First, drill a hole about a thousand feet deep. Be very careful and use the very best equipment. Now, get yourself some water. You’re going to want a lot—get yourself a farm of giant water tanks, and you’d better be near a river. Add chemicals and clay into the water until you’ve got some highly refined and specific mud, and now it’s time to start pumping: get that water down in there, and catch it when it comes back up full of kerogen-impregnated sand. Okay, that was the cheap part, especially if you were near a river. Now you have to take all that wet sand, dry it off, and then burn spectacular amounts of fuel to fire it in a hot oven until the kerogen melts off. Only then do you have crude oil, which you still have to send to a refinery before it’s any good to anyone. Also, you have a whole bunch of extremely toxic water, which you can use to give cancer to some towns nearby.
Extraction of conventional oil, the good old-fashioned liquid black gold, reached its peak in 2005 and has been clawing down the other side of the mountain ever since then. After a delay of a few years, and aided by the US’s housing bubble, the price of oil finally responded to that situation by shooting up, to a momentary high of $140 a barrel and a steadier level around $100. That made fracking suddenly just profitable enough to persuade people to go to all the trouble. So companies big and small showed the numbers to some loan officers, and got almost unconditional cash, to sink wells into the ground in a manic state all over the Bakken Shale and the Athabasca Tar Sands.
Meanwhile, though, everyone else was still reeling from the high prices. Companies’ budgets had tightened around the world, people had gotten laid off, production had been offshored to cheaper and cheaper places, companies had cut on wages by automating, and the economy got itself running pretty close to the theoretical maximum of efficiency: fewer employees, lower wages (and let’s hope nothing goes wrong). Working people, a lot of whom had either gotten laid off or had their hours slashed, got poorer and poorer and bought less and less. New working people, the millennials I was talking about earlier, realized that their normal might be different from the last generation’s, and a lot of them have declined to buy cars and suburban houses. In general, everyone started holding their purses tightly closed and very close to their chests.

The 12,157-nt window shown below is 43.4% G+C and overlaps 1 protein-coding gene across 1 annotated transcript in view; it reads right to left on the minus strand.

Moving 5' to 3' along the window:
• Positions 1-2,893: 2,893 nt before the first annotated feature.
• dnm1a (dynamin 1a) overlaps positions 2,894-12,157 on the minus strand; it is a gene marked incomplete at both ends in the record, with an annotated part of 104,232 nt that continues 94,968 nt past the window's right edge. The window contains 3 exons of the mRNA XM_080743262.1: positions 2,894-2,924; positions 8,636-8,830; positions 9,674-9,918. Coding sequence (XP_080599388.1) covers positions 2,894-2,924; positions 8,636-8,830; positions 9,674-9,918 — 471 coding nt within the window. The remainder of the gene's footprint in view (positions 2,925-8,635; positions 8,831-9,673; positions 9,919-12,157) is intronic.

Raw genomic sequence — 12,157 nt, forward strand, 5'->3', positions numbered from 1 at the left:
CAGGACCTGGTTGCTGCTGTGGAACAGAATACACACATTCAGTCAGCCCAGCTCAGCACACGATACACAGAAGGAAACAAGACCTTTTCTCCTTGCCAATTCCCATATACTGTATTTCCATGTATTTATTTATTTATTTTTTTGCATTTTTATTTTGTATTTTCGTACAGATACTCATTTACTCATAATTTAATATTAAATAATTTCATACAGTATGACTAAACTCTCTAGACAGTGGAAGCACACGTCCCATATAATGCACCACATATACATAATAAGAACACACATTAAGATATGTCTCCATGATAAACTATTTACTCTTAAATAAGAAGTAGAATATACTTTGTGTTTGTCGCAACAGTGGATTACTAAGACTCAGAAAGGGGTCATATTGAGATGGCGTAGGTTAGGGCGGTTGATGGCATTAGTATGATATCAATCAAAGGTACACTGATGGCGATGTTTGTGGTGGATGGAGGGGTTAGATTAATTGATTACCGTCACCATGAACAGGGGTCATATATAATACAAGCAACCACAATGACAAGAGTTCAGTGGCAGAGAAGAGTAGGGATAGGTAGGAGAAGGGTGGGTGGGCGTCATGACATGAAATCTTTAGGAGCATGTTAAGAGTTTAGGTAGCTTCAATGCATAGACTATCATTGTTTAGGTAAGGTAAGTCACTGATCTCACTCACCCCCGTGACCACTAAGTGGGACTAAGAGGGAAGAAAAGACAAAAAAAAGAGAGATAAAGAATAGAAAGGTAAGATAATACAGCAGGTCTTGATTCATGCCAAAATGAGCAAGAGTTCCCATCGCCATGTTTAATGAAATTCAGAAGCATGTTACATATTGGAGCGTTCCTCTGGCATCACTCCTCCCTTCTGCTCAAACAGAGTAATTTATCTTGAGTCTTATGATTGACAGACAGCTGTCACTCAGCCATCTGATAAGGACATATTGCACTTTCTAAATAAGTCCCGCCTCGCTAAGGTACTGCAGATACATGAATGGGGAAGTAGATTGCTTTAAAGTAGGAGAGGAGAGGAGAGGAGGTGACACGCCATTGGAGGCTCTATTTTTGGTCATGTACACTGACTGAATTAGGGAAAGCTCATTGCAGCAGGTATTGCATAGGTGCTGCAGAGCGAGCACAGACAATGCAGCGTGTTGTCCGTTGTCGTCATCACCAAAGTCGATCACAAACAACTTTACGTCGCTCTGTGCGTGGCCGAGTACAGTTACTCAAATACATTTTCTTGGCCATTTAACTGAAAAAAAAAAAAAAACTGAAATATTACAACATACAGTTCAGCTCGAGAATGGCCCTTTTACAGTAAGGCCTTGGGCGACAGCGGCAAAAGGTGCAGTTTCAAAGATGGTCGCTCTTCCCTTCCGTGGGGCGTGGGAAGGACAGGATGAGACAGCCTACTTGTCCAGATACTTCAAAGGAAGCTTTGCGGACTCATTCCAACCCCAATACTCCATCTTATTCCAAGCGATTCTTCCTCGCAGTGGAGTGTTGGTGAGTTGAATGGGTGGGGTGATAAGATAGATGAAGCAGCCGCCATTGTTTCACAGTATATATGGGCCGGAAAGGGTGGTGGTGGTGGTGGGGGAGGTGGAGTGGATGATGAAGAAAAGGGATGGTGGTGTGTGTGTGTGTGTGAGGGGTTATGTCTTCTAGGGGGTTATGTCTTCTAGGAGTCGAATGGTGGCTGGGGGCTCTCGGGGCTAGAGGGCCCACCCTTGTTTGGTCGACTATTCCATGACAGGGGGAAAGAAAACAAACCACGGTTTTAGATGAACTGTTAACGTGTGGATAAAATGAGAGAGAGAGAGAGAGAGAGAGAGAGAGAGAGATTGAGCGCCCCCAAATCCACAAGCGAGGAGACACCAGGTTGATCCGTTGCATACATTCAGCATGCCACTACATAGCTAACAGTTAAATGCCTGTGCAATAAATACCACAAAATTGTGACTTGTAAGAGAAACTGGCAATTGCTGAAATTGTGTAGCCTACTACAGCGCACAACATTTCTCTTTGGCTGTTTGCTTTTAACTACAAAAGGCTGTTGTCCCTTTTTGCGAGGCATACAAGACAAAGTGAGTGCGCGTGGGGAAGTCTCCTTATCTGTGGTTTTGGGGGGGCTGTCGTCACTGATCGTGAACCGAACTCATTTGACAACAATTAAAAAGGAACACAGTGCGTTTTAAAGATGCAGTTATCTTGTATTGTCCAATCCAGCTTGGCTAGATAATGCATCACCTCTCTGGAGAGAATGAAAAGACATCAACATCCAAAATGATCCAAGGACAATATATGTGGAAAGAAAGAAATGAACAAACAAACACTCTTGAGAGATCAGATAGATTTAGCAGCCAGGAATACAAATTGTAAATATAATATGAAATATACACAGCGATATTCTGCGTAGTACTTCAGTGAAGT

And that’s why oil is so cheap now: we’ve started using less. The market theory says that should mean the producers start producing less, but it turns out that oil doesn’t work like that—once you’ve drilled a well, you let that sucker gush no matter what the price, because it’s cheaper than furloughing your wellmen, and that means that oil companies are stuck pumping as much oil as they thought we’d use, while we’re actually using a lot less, and now they’re running out of tanks to store all the extra in. Cushing, Oklahoma, is the country’s stockpile of oil, and they’re full there, with tankers idling off the coast of Texas waiting for their turn to offload.
Seems like this cheap oil should reverse all the purse-tightening, but that’s another thing that doesn’t work like you’d think. Once you’ve laid a bunch of people off and you’re still in business, you, the CEO, are kind of inclined to just keep these new profits, rather than hiring a bunch of new people or building another factory. So the poor are staying poor.
Alright, but surely that effect will fade as wells slowly go offline, and the price will go up again, and the frackers will come back? Well, they’ll try, but by then there might not be enough spare cash in the banks to fund them all (and the banks will be once bitten twice shy)—and even if there is, the frackers will run into some more trouble, because they’ve already dug all the easiest wells, and they just get harder and less profitable from here. Plus, where a conventional well might give you oil for 30 years, a fracking well is completely tapped after two, so you always have to be drilling more. At first, the fracking industry’s breakeven point might be $60 a barrel, but it will creep up and up, and meanwhile, our entire civilization, which grew up on oil at $20, will find that it can’t catch its breath. Fracking takes a lot of money, a considerable fraction of the US’s total amount of money, and as it takes more and more, there’ll be less and less available for everyone else, until no one can buy the oil anymore anyhow. And at that point, everything will change. Economies will implode, countries will fracture, factories will close, stores will vanish, and it will become clear to everyone, worldwide, that the future isn’t going to look like all the futurists told us it would.